Case presentation 1



In Sri Lanka diagnosis of KFD

January 2017

Admission to our hospital for fever of 4 days duration and bilateral cervical lymphadenopathy

Ten day after the admission

Lymph node biopsy was performed

Fifteen days after the admission

Stop of the fever

Twenty-two days after the admission


Ten days after discharged

Follow up visit

A 12-year-old boy was admitted to our hospital with fever (38–39 °C) of 4 days’ duration and bilateral cervical lymphadenopathy. Five years earlier, while living in Sri Lanka, he had been admitted to the local hospital for intermittent fever of 12 days’ duration, mild cough, abdominal pain and significant bilateral cervical lymphadenopathy. Blood tests revealed very high LDH levels (2360 IU/L) and cytomegalovirus (CMV) antibodies (IgG and IgM). An abdomen ultrasound scan (US) was normal. Given the persistent fever and LDH levels, excisional biopsy of a cervical lymph node was performed, on the suspicion of a malignant lymphadenopathy. The histological analysis showed a lymphoid follicular hyperplasia with paracortical expansion and large areas containing immunoblasts, histiocytes and apoptotic cells, while atypical cells were absent. The clinical signs associated with the histological features suggested the diagnosis of KFD.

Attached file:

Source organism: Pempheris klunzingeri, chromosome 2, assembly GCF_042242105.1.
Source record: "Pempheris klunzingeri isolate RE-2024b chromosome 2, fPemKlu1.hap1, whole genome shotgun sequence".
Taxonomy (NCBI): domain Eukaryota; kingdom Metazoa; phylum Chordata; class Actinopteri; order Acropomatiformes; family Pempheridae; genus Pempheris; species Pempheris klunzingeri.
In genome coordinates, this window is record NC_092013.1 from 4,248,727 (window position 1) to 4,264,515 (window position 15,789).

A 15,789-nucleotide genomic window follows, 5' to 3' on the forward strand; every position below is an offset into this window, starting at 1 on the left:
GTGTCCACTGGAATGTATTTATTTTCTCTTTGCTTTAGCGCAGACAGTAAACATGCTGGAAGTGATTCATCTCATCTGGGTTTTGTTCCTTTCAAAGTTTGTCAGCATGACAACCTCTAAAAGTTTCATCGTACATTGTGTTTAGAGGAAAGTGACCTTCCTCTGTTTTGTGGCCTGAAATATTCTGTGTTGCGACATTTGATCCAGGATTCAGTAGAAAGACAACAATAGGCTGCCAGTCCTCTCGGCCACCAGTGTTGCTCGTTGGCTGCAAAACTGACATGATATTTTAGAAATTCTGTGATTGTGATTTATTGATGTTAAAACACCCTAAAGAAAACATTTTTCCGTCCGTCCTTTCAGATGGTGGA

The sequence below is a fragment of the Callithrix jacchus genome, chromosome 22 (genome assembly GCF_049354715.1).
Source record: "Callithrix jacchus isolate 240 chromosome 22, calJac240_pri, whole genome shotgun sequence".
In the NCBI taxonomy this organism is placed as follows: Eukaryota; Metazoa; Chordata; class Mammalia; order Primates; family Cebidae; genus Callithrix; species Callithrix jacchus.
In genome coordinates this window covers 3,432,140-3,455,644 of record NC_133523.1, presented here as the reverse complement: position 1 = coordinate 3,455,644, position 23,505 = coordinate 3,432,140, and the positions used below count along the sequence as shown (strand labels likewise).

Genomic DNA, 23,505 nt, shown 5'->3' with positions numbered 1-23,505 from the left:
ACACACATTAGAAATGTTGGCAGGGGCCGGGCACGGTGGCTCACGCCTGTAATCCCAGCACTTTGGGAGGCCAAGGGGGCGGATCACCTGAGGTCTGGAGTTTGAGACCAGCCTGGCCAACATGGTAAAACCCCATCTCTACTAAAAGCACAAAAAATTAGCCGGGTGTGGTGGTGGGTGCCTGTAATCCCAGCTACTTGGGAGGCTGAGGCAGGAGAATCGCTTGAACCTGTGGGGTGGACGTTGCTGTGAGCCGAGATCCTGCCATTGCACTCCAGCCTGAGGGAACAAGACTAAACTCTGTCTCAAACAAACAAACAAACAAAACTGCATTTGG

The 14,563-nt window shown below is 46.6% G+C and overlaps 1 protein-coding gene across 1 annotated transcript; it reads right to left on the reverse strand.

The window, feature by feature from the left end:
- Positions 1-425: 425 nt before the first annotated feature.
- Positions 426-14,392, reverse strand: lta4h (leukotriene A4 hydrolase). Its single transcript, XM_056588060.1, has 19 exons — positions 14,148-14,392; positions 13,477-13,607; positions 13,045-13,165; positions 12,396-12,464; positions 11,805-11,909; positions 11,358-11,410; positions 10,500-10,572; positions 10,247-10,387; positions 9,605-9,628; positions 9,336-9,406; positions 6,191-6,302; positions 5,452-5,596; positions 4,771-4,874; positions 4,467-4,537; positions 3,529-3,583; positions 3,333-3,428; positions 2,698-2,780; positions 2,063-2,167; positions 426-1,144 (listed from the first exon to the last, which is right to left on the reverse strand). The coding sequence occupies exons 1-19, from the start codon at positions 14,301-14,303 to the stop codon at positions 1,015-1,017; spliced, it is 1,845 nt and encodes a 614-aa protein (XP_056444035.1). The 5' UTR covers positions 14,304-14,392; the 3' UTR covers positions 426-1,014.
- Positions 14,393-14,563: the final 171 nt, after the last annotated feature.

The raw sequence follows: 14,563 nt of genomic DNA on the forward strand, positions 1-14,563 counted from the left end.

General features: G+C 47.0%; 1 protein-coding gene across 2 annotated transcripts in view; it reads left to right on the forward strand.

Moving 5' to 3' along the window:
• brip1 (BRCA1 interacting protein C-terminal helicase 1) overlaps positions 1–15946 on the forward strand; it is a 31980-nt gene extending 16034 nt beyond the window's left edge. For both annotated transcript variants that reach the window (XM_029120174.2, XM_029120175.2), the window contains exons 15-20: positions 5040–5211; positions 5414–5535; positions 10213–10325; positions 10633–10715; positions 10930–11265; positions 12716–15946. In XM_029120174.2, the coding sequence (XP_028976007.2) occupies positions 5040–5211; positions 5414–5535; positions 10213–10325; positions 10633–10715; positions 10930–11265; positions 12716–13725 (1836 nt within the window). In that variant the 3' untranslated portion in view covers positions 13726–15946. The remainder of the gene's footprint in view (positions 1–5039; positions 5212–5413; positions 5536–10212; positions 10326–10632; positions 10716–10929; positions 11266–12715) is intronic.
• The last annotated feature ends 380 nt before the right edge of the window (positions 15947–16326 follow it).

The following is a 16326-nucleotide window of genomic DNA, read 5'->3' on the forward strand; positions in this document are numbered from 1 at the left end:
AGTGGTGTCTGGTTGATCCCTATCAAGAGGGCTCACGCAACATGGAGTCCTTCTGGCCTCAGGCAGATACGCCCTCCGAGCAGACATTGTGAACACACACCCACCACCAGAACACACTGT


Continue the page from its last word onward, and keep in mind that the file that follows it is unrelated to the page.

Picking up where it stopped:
On his first examination after admission to our Emergency Pediatric Department, the patient was febrile and had a painful lymphadenopathy (3 cm in diameter) in the right side of the neck. His physical development was normal. Initial investigations revealed a mild increase in CRP (1.79 mg/dL) and hepatic enzymes (AST 51 IU, ALT 81 IU). Viral markers showed a past CMV infection while markers for Epstein Barr Virus (EBV), Toxoplasma gondii, Adenovirus and Parvovirus were negative. Angiotensin-converting enzyme (ACE) levels were normal. A chest X-ray was normal, while a neck US showed the presence of two hypoechoic and slightly inhomogeneous lymph nodes, with rich vascularized hilum and no evidence of colliquative phenomena. Some other small lymph nodes were also found in the submandibular region. Given the association of fever, cervical lymphadenopathies and mildly elevated inflammatory index, intravenous antibiotic therapy with cefotaxime (100 mg/kg/day) and analgesic oral therapy with paracetamol were started.

A tuberculin intradermal reaction was negative. As the blood tests confirmed the increase in hepatic enzymes, an abdomen US was performed, showing severe steatosis. Hepatitis B and C and HIV viral markers were negative; hepatic autoantibodies and LKM were negative, ANA and ASMA were mildly positive (ANA 1:80 homogeneous pattern, ASMA 1:80 vascular pattern), anti ds-DNA and the complement fraction (C3 and C4) were normal. Thyroid function, cholesterol (LDL and HDL) and A and B apolipoprotein were normal. Blood and urine copper and serum ceruloplasmin levels were normal. Urine galactose and fructose were normal.